An outdated buy-sell agreement may be worse than having no agreement at all

The buy-sell agreement may be the single most important document the owners of a closely held business will ever sign. It controls the transfer of ownership when certain events occur, such as the death or disability of a shareholder, retirement, an involuntary termination or a dispute among the owners.

Most co-owned companies have buy-sell agreements in place. Usually, they were created long before the companies became successful. Now they sit in a desk drawer and gather dust. Until they’re triggered by transfer event. That’s when serious problems may arise.

If the agreements are out-of-date, it’s likely that they won’t reflect either the current circumstances of the owners or their current wishes regarding business continuity. Also, it’s likely that the value of the business has significantly changed, affecting cost, funding and the ability to smoothly execute a triggered transfer.

We believe it’s a best practice for owners and their advisors to review these agreements annually. Here are a few common issues that should be considered in your review.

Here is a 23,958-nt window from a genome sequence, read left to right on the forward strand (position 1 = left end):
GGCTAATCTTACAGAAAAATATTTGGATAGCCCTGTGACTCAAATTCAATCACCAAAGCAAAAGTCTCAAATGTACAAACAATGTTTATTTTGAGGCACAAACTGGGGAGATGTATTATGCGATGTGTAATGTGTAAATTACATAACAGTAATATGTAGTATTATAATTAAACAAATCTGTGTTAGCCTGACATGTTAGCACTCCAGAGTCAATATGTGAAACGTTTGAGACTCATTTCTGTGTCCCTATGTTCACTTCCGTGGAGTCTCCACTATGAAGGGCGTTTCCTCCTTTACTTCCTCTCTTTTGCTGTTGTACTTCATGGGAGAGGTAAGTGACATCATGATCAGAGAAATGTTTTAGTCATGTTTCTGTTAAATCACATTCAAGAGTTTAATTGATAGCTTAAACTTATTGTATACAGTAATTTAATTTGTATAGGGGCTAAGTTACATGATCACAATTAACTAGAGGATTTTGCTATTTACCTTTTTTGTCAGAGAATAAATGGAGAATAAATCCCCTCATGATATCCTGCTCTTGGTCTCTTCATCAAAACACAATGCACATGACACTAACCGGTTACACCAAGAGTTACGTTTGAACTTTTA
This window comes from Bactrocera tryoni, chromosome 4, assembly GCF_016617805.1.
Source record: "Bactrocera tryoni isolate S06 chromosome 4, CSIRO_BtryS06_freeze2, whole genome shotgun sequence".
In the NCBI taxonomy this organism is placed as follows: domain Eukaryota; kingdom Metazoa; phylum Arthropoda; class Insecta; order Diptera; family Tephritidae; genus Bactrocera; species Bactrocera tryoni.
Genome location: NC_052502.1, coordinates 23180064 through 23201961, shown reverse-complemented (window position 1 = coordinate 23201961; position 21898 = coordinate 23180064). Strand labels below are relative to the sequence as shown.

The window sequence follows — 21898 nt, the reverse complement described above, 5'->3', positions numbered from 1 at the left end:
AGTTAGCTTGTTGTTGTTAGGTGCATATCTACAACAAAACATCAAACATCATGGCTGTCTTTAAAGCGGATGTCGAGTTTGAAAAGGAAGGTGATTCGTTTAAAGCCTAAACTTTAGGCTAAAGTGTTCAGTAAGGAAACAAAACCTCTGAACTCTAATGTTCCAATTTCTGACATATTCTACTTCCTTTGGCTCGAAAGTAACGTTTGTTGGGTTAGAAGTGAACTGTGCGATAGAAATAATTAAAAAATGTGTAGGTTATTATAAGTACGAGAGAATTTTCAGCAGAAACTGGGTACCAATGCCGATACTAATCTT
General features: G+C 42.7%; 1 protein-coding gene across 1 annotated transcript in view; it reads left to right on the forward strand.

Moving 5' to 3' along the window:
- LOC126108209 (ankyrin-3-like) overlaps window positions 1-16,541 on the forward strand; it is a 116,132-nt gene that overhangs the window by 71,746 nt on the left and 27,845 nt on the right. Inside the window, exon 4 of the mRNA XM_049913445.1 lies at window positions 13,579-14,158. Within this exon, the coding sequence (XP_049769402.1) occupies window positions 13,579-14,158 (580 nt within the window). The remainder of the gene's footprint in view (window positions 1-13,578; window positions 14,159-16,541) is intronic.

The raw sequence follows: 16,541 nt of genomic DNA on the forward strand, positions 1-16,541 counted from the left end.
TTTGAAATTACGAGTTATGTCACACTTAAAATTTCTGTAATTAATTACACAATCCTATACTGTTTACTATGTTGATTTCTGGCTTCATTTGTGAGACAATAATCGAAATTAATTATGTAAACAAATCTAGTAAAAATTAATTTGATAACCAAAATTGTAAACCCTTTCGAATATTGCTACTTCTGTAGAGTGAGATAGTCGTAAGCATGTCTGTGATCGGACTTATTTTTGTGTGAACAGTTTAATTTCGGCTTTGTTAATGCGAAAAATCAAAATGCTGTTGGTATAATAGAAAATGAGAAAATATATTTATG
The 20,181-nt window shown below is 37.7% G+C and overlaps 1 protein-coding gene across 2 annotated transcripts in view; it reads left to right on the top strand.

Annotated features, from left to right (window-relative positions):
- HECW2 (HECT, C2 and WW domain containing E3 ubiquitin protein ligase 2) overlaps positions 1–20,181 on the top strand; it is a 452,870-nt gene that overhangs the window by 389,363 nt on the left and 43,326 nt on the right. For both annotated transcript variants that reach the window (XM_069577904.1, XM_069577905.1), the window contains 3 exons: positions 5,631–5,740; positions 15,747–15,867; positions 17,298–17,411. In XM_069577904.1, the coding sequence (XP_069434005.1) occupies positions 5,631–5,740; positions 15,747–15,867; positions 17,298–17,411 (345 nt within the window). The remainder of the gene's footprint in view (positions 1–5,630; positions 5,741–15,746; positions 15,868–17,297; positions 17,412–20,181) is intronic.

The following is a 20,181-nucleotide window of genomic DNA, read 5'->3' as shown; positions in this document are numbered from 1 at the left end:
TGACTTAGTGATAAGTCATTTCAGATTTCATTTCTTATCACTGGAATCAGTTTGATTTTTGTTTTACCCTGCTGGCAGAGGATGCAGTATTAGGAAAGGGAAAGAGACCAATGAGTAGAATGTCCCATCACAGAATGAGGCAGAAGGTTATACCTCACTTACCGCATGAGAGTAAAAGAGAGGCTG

Who is included in the agreement? Has there been a change in ownership or the proportions of ownership?

How is the future buyout amount calculated? There are a number of ways to establish value. Which method best satisfies the interests and objectives of owners?

How is a buyout funded? If life insurance is a funding source, is it sufficient? If a lifetime buyout is planned, can it be pre-funded (at least partially) and designed to minimize overall taxes?

At LWBJ, we work closely with business owners across Iowa to help them plan and execute successful exit and succession strategies. Along the way, we also help them build better, more profitable and sustainable businesses.

Please contact us with any questions.